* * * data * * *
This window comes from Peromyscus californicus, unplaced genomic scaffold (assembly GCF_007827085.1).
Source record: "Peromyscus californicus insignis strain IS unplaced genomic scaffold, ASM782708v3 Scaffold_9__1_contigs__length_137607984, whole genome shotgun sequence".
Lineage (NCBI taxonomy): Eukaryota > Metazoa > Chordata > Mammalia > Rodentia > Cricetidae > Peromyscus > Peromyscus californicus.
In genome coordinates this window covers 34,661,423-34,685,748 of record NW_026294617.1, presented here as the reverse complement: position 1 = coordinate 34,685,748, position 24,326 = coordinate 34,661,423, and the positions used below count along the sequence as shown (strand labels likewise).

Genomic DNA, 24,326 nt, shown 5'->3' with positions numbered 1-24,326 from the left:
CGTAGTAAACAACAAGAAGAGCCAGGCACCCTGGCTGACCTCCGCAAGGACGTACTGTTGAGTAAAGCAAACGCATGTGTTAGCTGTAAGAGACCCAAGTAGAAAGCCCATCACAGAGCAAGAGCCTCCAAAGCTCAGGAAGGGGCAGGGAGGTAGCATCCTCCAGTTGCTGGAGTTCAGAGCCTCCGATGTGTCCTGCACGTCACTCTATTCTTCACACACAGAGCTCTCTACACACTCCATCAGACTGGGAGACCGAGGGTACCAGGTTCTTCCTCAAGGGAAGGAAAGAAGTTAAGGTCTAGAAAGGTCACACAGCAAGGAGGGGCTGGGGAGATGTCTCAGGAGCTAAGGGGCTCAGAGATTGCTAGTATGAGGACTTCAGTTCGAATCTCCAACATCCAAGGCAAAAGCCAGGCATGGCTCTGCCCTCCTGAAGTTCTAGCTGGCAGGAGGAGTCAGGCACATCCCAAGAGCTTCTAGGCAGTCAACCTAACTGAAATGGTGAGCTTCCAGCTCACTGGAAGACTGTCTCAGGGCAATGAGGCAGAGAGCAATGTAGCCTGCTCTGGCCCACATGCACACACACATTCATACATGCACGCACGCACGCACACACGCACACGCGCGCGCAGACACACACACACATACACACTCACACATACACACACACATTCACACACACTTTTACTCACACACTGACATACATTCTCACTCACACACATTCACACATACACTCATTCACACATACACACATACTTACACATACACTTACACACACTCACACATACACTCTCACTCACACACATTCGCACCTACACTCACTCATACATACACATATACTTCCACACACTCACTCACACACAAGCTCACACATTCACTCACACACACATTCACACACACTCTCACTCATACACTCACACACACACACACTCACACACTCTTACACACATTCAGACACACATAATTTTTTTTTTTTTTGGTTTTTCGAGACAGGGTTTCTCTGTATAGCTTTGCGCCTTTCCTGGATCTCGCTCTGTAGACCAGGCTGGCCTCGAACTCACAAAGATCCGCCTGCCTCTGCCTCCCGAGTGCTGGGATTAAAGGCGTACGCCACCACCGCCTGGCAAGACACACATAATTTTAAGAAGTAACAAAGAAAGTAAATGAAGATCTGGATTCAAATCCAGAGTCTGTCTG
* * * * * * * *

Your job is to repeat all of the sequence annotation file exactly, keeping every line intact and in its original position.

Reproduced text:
This window comes from Peromyscus californicus, unplaced genomic scaffold (assembly GCF_007827085.1).
Source record: "Peromyscus californicus insignis strain IS unplaced genomic scaffold, ASM782708v3 Scaffold_9__1_contigs__length_137607984, whole genome shotgun sequence".
Lineage (NCBI taxonomy): Eukaryota > Metazoa > Chordata > Mammalia > Rodentia > Cricetidae > Peromyscus > Peromyscus californicus.
In genome coordinates this window covers 34,661,423-34,685,748 of record NW_026294617.1, presented here as the reverse complement: position 1 = coordinate 34,685,748, position 24,326 = coordinate 34,661,423, and the positions used below count along the sequence as shown (strand labels likewise).

Genomic DNA, 24,326 nt, shown 5'->3' with positions numbered 1-24,326 from the left:
CGTAGTAAACAACAAGAAGAGCCAGGCACCCTGGCTGACCTCCGCAAGGACGTACTGTTGAGTAAAGCAAACGCATGTGTTAGCTGTAAGAGACCCAAGTAGAAAGCCCATCACAGAGCAAGAGCCTCCAAAGCTCAGGAAGGGGCAGGGAGGTAGCATCCTCCAGTTGCTGGAGTTCAGAGCCTCCGATGTGTCCTGCACGTCACTCTATTCTTCACACACAGAGCTCTCTACACACTCCATCAGACTGGGAGACCGAGGGTACCAGGTTCTTCCTCAAGGGAAGGAAAGAAGTTAAGGTCTAGAAAGGTCACACAGCAAGGAGGGGCTGGGGAGATGTCTCAGGAGCTAAGGGGCTCAGAGATTGCTAGTATGAGGACTTCAGTTCGAATCTCCAACATCCAAGGCAAAAGCCAGGCATGGCTCTGCCCTCCTGAAGTTCTAGCTGGCAGGAGGAGTCAGGCACATCCCAAGAGCTTCTAGGCAGTCAACCTAACTGAAATGGTGAGCTTCCAGCTCACTGGAAGACTGTCTCAGGGCAATGAGGCAGAGAGCAATGTAGCCTGCTCTGGCCCACATGCACACACACATTCATACATGCACGCACGCACGCACACACGCACACGCGCGCGCAGACACACACACACATACACACTCACACATACACACACACATTCACACACACTTTTACTCACACACTGACATACATTCTCACTCACACACATTCACACATACACTCATTCACACATACACACATACTTACACATACACTTACACACACTCACACATACACTCTCACTCACACACATTCGCACCTACACTCACTCATACATACACATATACTTCCACACACTCACTCACACACAAGCTCACACATTCACTCACACACACATTCACACACACTCTCACTCATACACTCACACACACACACACTCACACACTCTTACACACATTCAGACACACATAATTTTTTTTTTTTTTGGTTTTTCGAGACAGGGTTTCTCTGTATAGCTTTGCGCCTTTCCTGGATCTCGCTCTGTAGACCAGGCTGGCCTCGAACTCACAAAGATCCGCCTGCCTCTGCCTCCCGAGTGCTGGGATTAAAGGCGTACGCCACCACCGCCTGGCAAGACACACATAATTTTAAGAAGTAACAAAGAAAGTAAATGAAGATCTGGATTCAAATCCAGAGTCTGTCTG